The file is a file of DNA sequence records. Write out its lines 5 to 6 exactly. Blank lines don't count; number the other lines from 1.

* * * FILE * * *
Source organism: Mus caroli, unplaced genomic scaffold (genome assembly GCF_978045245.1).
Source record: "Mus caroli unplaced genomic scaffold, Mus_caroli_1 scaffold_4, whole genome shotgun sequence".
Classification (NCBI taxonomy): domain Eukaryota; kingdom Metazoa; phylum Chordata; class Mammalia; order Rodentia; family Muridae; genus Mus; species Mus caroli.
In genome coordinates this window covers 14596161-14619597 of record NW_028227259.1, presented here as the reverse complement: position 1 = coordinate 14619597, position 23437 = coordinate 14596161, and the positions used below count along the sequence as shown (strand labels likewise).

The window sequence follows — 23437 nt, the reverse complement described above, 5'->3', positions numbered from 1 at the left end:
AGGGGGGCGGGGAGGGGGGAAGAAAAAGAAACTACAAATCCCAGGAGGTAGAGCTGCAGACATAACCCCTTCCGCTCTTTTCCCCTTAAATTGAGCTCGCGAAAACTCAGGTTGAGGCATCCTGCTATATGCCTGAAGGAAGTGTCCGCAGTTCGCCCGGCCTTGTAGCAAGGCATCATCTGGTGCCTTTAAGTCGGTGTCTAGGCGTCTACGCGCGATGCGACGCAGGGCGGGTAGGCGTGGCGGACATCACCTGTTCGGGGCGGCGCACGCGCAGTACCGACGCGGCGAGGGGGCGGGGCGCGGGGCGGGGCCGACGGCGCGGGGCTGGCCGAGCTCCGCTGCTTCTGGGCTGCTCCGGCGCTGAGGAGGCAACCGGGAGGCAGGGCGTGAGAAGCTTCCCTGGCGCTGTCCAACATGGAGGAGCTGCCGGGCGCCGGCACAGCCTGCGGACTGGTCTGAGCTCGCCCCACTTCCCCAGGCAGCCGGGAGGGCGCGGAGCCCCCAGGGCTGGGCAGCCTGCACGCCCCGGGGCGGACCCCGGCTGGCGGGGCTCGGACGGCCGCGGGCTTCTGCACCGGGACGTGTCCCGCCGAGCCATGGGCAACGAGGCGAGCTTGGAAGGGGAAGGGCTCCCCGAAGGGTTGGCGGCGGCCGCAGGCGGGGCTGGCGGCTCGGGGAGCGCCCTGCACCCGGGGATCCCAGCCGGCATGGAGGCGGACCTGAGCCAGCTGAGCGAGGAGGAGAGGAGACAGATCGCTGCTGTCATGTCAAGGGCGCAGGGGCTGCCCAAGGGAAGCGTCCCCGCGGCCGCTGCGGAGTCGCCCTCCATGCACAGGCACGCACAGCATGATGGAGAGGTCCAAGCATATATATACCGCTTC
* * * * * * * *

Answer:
The window sequence follows — 23437 nt, the reverse complement described above, 5'->3', positions numbered from 1 at the left end:
AGGGGGGCGGGGAGGGGGGAAGAAAAAGAAACTACAAATCCCAGGAGGTAGAGCTGCAGACATAACCCCTTCCGCTCTTTTCCCCTTAAATTGAGCTCGCGAAAACTCAGGTTGAGGCATCCTGCTATATGCCTGAAGGAAGTGTCCGCAGTTCGCCCGGCCTTGTAGCAAGGCATCATCTGGTGCCTTTAAGTCGGTGTCTAGGCGTCTACGCGCGATGCGACGCAGGGCGGGTAGGCGTGGCGGACATCACCTGTTCGGGGCGGCGCACGCGCAGTACCGACGCGGCGAGGGGGCGGGGCGCGGGGCGGGGCCGACGGCGCGGGGCTGGCCGAGCTCCGCTGCTTCTGGGCTGCTCCGGCGCTGAGGAGGCAACCGGGAGGCAGGGCGTGAGAAGCTTCCCTGGCGCTGTCCAACATGGAGGAGCTGCCGGGCGCCGGCACAGCCTGCGGACTGGTCTGAGCTCGCCCCACTTCCCCAGGCAGCCGGGAGGGCGCGGAGCCCCCAGGGCTGGGCAGCCTGCACGCCCCGGGGCGGACCCCGGCTGGCGGGGCTCGGACGGCCGCGGGCTTCTGCACCGGGACGTGTCCCGCCGAGCCATGGGCAACGAGGCGAGCTTGGAAGGGGAAGGGCTCCCCGAAGGGTTGGCGGCGGCCGCAGGCGGGGCTGGCGGCTCGGGGAGCGCCCTGCACCCGGGGATCCCAGCCGGCATGGAGGCGGACCTGAGCCAGCTGAGCGAGGAGGAGAGGAGACAGATCGCTGCTGTCATGTCAAGGGCGCAGGGGCTGCCCAAGGGAAGCGTCCCCGCGGCCGCTGCGGAGTCGCCCTCCATGCACAGGCACGCACAGCATGATGGAGAGGTCCAAGCATATATATACCGCTTC